presump of maternityTexas Family Code section 160.106 says that the provisions of Chapter 160 relating to the determination of paternity apply to a determination of maternity in Texas. So, when a heterosexual couple is married, the father is presumed to be the father of the child. The law provides other instances when a man is presumed to be a father in a heterosexual relationship such as when the father signs an acknowledgement of parentage or allows himself to be named on the birth certificate. Interestingly, paragraph 5 of 160.202 allows for a presumption of paternity for a man who, during the first 2 years of a child’s life, resides in the household with the child and represents to others that the child was his own. Could this section be applied to a lesbian couple (married or not), when a child is born during the marriage to one mother, but the non-biological mother holds out to the world that the child is her own as well?According to 160.106, the same paternity presumption would apply to the maternity issues.

However, the Houston 14th Court of Appeals in 2014 questioned the application of 160.106 in the case of In re MMM. The MMM case involved an issue of assisted reproductive technology, so not exactly the same as a same sex relationship. The birth mother was undisputedly not the genetic mother of the children because the children were conceived through reproductive technology using donated sperm and egg. After the children’s birth, the biological father sued to establish his paternity. The Houston Court distinguished between a “presumption” of maternity versus a “determination” of maternity in 160.106, and restricted that statute’s interpretation to the strict wording. However, this case has to be viewed from the very narrow factual lens presented.

In other states, the similar statute from the Uniform Parentage Act has been interpreted to apply to lesbian non-biological mothers. So, if a nonbiological mother held out to the world that she was the mother of the child as if the child was her own, then the paternity presumptions might arguably apply to such situation. Likewise, in the event that Texas begins to recognize same sex marriages, the same parentage presumptions related to men – such as the presumption of paternity for a child born during a marriage – might be held to apply to a Texas nonbiological mother.

See Presumption of MATERNITY in Texas? at my other blog Dallas Divorce Law Blog.

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Photo of Michelle O'Neil Michelle O'Neil

Michelle May O’Neil has 27 years’ experience representing small business owners, professionals, and individuals in litigation related to family law matters such as divorce, child custody, and complex property division. Described by one lawyer as “a lethal combination of sweet-and-salty”, Ms. O’Neil exudes…

Michelle May O’Neil has 27 years’ experience representing small business owners, professionals, and individuals in litigation related to family law matters such as divorce, child custody, and complex property division. Described by one lawyer as “a lethal combination of sweet-and-salty”, Ms. O’Neil exudes genuine compassion for her client’s difficulties, yet she can be relentless when in pursuit of a client’s goals. One judge said of Ms. O’Neil, “She cannot be out-gunned, out-briefed, or out-lawyered!”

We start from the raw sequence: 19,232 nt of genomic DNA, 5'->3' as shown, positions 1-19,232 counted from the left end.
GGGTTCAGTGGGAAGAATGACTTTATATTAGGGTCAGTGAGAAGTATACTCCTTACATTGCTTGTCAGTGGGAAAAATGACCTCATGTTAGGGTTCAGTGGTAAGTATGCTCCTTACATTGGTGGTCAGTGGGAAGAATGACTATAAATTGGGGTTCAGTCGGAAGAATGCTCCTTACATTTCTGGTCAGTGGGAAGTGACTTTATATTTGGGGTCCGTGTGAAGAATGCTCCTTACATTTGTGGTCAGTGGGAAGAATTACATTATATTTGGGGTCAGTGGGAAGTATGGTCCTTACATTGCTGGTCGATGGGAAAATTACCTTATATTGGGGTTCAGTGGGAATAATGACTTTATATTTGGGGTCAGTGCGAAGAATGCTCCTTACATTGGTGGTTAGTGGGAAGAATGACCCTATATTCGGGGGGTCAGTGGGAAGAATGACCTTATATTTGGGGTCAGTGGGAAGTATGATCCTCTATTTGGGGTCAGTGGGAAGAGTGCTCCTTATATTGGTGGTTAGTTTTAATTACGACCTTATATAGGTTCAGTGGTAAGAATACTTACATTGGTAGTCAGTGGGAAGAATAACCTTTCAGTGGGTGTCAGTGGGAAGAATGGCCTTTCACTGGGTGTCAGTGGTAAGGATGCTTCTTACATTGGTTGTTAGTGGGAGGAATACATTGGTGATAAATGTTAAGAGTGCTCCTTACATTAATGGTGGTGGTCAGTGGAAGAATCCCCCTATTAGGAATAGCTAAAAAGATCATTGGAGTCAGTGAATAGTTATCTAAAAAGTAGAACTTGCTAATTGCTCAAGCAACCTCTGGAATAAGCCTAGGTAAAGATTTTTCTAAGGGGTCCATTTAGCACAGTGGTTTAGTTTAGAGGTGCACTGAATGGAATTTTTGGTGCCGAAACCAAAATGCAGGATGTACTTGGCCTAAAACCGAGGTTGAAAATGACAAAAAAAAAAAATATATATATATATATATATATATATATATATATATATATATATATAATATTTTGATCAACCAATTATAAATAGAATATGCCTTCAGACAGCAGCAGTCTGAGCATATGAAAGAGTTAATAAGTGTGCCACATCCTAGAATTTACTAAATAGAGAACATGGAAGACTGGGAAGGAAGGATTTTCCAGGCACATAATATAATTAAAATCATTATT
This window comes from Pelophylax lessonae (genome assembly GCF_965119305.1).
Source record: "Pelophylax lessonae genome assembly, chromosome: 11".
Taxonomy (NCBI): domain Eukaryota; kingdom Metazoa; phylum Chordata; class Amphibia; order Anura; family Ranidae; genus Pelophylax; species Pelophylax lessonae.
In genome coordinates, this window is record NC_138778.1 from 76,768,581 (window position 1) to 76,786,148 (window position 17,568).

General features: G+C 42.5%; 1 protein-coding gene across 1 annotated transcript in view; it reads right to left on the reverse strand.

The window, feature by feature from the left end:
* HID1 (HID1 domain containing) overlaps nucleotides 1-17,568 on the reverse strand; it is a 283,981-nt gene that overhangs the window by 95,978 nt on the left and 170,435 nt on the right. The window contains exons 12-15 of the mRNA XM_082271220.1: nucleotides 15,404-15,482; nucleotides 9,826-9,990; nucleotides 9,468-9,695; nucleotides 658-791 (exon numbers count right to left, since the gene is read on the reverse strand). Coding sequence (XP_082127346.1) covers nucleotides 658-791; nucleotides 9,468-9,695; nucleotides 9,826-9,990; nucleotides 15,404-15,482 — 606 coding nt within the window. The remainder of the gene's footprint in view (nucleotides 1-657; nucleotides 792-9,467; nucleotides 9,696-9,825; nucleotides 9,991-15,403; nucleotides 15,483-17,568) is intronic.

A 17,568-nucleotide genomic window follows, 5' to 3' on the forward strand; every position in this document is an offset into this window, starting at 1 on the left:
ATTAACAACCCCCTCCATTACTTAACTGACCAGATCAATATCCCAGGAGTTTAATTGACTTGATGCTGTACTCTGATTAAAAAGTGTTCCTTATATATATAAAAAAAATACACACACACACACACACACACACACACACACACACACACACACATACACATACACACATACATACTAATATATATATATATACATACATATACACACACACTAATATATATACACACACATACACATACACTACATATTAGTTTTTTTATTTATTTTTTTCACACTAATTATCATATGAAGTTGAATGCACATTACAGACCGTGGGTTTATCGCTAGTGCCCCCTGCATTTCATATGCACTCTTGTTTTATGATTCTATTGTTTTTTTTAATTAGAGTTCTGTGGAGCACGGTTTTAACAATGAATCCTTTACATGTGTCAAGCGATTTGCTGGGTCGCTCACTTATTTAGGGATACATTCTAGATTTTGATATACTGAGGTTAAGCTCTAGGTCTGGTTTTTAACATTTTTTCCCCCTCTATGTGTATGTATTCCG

Family Law Specialist

Ms. O’Neil became a board-certified family law specialist by the Texas Board of Legal Specialization in 1997 and has maintained her certification since that time. While representing clients in litigation before the trial court is an important part of her practice, Ms. O’Neil also handles appellate matters in the trial court, courts of appeals and Texas Supreme Court. Lawyers frequently consult with Ms. O’Neil on their litigation cases about specialized legal issues requiring particularized attention both at the trial court and appellate levels. This gives her a unique perspective and depth of perception that benefits both her litigation and appellate clients.

Top Lawyers in Texas and America

Ms. O’Neil has been named to the list of Texas SuperLawyers for many years, 2011-2018, a peer-voted honor given to only about 5% of the lawyers in the state of Texas. In 2014-2018, Ms. O’Neil received the special honor of being named by Texas SuperLawyers as one of the Top 50 Women Lawyers in Texas, Top 100 Lawyers in Texas, and Top 100 Lawyers in DFW. She was named one of the Best Lawyers in America for 2016 and received an “A-V” peer review rating by Martindale-Hubbell Legal Directories for the highest quality legal ability and ethical standards.

Author and Speaker

A noted author, Ms. O’Neil released her second book Basics of Texas Divorce Law in November 2010, with a second edition released in 2013, and a third edition expected in 2015.  Her first book, All About Texas Law and Kids, was published in September 2009 by Texas Lawyer Press. In 2012, Ms. O’Neil co-authored the booklets What You Need To Know About Common Law Marriage In Texas and Social Study Evaluations.  The State Bar of Texas and other providers of continuing education for attorneys frequently enlist Ms. O’Neil to provide instruction to attorneys on topics of her expertise in the family law arena.